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The paper 'The Big Three Determinants of Performance: General Mental Ability, Personality, and Emotional Intelligence by Mathew and Mulla " is a good example of a management article. The purpose of this study was to determine whether emotional intelligence, personality and general mental ability contribute to the overall performance portrayed by managers in an organizational setting. Right from the introduction, the article promises to give the reader some insight into how the three identified aspects of employee behavior interact and shape organizational behavior. Although the article does not refer to the UAE, one gets the impression that the three aspects identified are universal and hence cannot change in different geographical or cultural orientations.

The article’ s introduction is succinct, easily understandable and gives the reader a sense of what the authors seek to achieve in the article is very clear words. Additionally, the article succeeds in relating GMA, EI and personality traits as key predictors of occupational success. The authors note that EI has attracted both supporters and critics as a predictor of success in an organisation setting, and as such, the article aims at exploring the exact impact that EI has (i. e.

above GMA and personality traits) in predicting success for people in managerial positions. Among the notable weaknesses in the abstract, the authors replace personality traits, with conscientiousness, as if to imply that the two terms are interchangeable. The authors repeat the same literature review section, without clarifying that conscientiousness is just one among many personality traits that a manager may have. The introduction also has notable weaknesses, in that the authors do not attempt to define the concepts they wish to investigate.

For example, rather than start by describing what EI and GMA concepts are, the authors delve into the subject without explaining the key concepts they are dealing with. As (Lertzman 86) observes, most scientific writers target a specific audience who may know the terminology used in an article; however, targeting a specific audience does not mean that writers do not have an obligation to explain professional terms that nonprofessionals cannot fully comprehend. In the article, Mathew and Mulla have used a combination of classic and recent literature to address the subject of how EI affects managerial performance comprehensively.

Specifically, the authors have divided the literature review into four sections, with each part drawing from a different set of literature. For example, relating EI to managerial performance, the authors have cited literature that supports and discredits the emotional intelligence concept. In the second section, the authors review a different set of literature while relating the general mental ability with managerial performance. The authors use the same approach in the third and fourth sections, where they relate personality traits and “ the Impact of EI over and above GMA and conscientiousness. ..” respectively (Mathew and Mulla 4).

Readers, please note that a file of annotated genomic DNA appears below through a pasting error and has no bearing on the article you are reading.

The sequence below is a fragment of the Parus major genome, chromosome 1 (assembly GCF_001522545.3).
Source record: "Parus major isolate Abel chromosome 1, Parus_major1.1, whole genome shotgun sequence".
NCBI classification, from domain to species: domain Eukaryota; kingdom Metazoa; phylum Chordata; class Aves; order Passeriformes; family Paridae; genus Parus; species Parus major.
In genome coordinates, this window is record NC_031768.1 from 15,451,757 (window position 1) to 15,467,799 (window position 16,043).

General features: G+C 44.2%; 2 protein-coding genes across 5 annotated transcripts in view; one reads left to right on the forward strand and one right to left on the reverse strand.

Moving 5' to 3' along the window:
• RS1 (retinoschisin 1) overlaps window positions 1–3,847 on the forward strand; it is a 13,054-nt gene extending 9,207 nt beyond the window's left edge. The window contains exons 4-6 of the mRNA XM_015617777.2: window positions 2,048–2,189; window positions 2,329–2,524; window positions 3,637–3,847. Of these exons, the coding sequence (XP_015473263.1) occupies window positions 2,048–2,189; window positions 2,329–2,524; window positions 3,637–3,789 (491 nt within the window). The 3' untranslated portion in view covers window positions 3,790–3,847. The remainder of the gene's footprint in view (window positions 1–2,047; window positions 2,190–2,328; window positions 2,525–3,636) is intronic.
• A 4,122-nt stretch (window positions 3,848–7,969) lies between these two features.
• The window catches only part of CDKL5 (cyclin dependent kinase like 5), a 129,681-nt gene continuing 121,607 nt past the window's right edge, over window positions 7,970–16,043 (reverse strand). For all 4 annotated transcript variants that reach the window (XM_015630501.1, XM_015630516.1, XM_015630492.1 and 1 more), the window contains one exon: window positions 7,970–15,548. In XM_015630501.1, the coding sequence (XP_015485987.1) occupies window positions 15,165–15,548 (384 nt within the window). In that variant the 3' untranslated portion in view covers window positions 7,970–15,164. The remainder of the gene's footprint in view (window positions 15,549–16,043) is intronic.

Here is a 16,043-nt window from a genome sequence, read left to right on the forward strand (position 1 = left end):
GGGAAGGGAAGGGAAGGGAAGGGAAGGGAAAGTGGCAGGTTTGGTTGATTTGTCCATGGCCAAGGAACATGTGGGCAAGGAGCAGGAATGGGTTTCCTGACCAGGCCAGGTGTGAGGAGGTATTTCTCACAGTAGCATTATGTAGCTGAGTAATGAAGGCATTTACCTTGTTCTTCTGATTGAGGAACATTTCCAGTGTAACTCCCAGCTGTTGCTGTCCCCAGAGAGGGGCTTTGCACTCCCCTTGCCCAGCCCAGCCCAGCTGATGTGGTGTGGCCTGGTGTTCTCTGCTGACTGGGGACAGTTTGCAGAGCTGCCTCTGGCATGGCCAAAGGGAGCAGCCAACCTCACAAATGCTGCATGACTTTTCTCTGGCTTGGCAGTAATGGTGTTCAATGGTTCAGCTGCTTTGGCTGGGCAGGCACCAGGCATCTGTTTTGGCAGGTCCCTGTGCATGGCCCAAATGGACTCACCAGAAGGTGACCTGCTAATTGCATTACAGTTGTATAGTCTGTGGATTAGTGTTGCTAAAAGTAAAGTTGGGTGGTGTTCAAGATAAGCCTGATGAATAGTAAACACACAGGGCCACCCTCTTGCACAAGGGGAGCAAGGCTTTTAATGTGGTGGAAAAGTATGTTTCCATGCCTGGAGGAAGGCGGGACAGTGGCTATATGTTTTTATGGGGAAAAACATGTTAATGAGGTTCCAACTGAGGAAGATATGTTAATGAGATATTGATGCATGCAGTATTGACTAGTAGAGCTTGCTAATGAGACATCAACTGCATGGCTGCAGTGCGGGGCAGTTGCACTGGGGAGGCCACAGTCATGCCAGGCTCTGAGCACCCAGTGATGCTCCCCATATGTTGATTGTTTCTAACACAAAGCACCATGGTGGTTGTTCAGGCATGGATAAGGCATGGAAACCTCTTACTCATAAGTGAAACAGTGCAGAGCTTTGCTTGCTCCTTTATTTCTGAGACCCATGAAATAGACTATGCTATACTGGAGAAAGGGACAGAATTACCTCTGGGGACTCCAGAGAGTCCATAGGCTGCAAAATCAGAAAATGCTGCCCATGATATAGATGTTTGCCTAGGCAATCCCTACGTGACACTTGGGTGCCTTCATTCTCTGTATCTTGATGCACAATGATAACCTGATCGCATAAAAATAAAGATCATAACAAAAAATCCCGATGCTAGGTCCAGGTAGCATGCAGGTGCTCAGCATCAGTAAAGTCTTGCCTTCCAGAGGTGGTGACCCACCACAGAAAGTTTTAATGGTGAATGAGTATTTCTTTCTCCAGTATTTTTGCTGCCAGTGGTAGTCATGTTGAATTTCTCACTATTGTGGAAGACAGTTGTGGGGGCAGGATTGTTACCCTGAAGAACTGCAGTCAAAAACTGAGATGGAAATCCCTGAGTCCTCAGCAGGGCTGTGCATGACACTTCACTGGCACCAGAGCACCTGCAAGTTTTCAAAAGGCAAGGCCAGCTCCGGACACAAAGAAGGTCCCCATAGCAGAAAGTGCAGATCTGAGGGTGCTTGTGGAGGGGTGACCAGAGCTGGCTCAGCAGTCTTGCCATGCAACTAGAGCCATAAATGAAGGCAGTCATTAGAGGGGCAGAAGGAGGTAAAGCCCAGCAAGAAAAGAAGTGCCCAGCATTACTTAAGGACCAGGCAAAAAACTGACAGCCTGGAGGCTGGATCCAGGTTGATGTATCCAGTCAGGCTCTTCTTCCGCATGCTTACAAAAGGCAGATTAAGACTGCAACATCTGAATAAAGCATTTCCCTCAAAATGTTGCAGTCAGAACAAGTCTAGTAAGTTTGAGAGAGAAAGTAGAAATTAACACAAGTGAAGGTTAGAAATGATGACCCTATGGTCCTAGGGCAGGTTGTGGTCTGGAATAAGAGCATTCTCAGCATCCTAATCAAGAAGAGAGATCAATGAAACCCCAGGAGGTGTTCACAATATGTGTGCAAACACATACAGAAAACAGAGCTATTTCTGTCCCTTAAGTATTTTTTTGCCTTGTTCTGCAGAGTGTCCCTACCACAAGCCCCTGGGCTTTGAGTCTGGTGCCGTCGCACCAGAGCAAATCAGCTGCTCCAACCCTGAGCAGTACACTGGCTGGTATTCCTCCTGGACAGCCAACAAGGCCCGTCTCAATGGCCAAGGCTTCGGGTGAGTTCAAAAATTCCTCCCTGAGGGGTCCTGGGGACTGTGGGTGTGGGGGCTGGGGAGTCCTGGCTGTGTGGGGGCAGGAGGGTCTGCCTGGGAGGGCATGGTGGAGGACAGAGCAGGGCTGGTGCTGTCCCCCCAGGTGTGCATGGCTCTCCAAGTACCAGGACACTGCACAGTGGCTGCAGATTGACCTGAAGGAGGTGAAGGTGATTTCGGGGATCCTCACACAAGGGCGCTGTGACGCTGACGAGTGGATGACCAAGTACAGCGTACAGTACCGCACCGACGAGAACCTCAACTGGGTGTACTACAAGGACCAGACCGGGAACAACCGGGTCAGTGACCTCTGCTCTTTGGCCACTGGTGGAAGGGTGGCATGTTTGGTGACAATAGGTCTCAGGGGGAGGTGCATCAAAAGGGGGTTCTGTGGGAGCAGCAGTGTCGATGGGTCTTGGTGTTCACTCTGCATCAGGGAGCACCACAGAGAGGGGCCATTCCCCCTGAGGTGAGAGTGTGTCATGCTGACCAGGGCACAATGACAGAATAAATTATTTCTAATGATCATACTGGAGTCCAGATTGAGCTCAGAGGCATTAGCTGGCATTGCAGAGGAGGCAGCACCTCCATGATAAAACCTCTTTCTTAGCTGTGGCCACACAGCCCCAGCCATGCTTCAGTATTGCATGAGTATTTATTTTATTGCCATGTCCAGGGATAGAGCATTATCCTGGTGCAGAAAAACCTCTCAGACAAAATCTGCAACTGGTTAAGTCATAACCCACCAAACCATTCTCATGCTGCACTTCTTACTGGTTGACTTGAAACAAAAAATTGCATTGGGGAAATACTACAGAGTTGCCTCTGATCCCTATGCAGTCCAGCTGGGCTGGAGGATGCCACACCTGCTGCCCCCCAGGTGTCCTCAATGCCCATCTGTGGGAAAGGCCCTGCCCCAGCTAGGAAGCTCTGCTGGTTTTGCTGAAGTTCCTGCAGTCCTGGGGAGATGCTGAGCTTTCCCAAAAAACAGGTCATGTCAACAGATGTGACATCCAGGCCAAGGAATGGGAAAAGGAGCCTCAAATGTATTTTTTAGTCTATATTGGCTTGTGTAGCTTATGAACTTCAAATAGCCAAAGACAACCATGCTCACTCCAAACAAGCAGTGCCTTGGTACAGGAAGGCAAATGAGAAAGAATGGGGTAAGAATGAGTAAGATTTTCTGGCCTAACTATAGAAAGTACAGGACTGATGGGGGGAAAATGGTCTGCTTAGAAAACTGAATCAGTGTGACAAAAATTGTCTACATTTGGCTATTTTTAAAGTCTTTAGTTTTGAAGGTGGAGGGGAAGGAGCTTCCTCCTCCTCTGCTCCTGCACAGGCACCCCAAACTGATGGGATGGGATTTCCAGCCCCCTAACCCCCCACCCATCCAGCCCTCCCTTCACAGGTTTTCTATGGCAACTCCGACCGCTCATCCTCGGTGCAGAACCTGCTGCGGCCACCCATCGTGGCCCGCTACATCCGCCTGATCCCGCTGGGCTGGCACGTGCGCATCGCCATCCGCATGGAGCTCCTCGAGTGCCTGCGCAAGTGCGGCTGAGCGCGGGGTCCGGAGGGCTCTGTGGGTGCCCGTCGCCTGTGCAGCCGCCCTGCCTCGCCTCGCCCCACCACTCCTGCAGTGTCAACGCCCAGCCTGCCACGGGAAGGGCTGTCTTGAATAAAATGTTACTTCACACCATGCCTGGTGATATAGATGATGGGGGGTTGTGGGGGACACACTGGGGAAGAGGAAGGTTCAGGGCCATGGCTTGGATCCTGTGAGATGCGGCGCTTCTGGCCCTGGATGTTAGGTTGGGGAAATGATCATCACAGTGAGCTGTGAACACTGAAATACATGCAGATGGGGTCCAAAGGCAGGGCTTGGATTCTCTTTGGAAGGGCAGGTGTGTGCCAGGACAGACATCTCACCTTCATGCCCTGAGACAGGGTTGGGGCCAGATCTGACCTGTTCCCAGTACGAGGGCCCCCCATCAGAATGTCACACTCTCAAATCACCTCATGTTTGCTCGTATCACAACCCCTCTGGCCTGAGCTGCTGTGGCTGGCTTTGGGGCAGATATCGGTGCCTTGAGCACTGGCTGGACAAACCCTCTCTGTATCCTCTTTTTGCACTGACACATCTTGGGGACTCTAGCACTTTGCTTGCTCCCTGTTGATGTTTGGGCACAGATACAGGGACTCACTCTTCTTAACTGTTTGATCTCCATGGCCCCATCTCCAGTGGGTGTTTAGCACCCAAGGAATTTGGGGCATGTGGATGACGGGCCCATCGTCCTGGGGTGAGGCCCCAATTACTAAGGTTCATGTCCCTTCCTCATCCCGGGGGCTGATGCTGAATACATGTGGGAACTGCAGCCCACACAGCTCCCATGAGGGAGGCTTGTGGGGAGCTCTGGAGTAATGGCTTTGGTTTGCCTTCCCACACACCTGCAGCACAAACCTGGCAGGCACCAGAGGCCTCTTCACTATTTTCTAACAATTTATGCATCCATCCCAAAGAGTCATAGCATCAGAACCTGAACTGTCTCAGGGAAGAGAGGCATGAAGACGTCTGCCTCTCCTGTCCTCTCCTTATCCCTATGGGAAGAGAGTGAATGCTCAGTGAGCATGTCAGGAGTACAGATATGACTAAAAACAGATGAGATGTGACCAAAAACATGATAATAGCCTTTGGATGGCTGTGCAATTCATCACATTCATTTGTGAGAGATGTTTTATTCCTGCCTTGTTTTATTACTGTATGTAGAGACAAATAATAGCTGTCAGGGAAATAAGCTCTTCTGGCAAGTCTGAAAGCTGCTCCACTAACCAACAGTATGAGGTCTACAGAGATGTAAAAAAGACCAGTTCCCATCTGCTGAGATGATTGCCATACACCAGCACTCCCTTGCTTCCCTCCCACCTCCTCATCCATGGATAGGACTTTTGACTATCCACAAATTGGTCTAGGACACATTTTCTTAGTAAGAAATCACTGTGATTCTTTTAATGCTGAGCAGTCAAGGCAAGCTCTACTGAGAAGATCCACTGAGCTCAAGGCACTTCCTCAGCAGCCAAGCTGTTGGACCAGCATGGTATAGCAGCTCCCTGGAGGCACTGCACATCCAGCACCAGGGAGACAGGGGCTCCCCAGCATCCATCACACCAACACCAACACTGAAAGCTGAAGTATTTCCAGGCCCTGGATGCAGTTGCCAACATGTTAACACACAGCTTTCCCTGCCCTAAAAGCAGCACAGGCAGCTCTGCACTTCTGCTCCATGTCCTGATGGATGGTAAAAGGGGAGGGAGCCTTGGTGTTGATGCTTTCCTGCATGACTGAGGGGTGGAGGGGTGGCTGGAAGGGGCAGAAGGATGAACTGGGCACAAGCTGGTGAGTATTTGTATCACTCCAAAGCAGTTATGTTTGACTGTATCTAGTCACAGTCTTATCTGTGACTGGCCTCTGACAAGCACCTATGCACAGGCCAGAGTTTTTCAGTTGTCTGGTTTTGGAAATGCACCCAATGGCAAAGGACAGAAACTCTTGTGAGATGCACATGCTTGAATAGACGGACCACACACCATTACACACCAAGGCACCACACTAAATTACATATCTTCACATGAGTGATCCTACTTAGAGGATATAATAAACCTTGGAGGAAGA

After reviewing literature in the four sections, the authors then develop four hypotheses, which they seek to confirm or reject by conducting their own research. Judging the literature review section in the article based on pointers provided by Rodgers, one gets the impression that the review is comprehensive, but not current especially considering that the authors cited some sources that date back to the 1960s. Notably, however, the authors mainly reviewed primary sources and managed to attain balance by incorporating sources that support and differ from their position.

The sheer number of sources that the authors used in the literature review section are evidence that the study, and the hypotheses developed from the same, were based on a sufficient review of existing literature.

Works Cited

Ashcraft, Karen Lee, and Michael Pacanowsky. “A woman’s worst enemy: Reflections on a narrative of organizational life and female identity.” Journal of Applied Communication Research 24 (1996): 217-239.

Berman, Evan, and Xiaohu Wang. “Performance Measurement in the U.S. Counties: Capacity for Reform.” Public Administration Review 60.5 (2000): 409-420.

Berryman-Fink, Cynthia. “Gender Issues: Management Style, Mobility, and Harassment.” Organizational Communication: Theory and Behavior. Ed. Peggy Yuhas Byers. Boston: Allyn and Bacon, 1997. 259-283. Print.

Lertzman, Ken. “Notes on Writing Papers and Theses.” Bulletin of the Ecological Society of America 76.2 (Jun. 1995): 86-90.

Mathew, Renjini, and Zubin Mulla R. “The Big Three Determinants of Performance: General Mental Ability, Personality, and Emotional Intelligence.” Great Lakes Herald 5.1 (2011): 1-12.

Rodgers, Beth L. “Guidelines for Critique of Research Reports.” Dec. 2010. 07 Jun. 2011.

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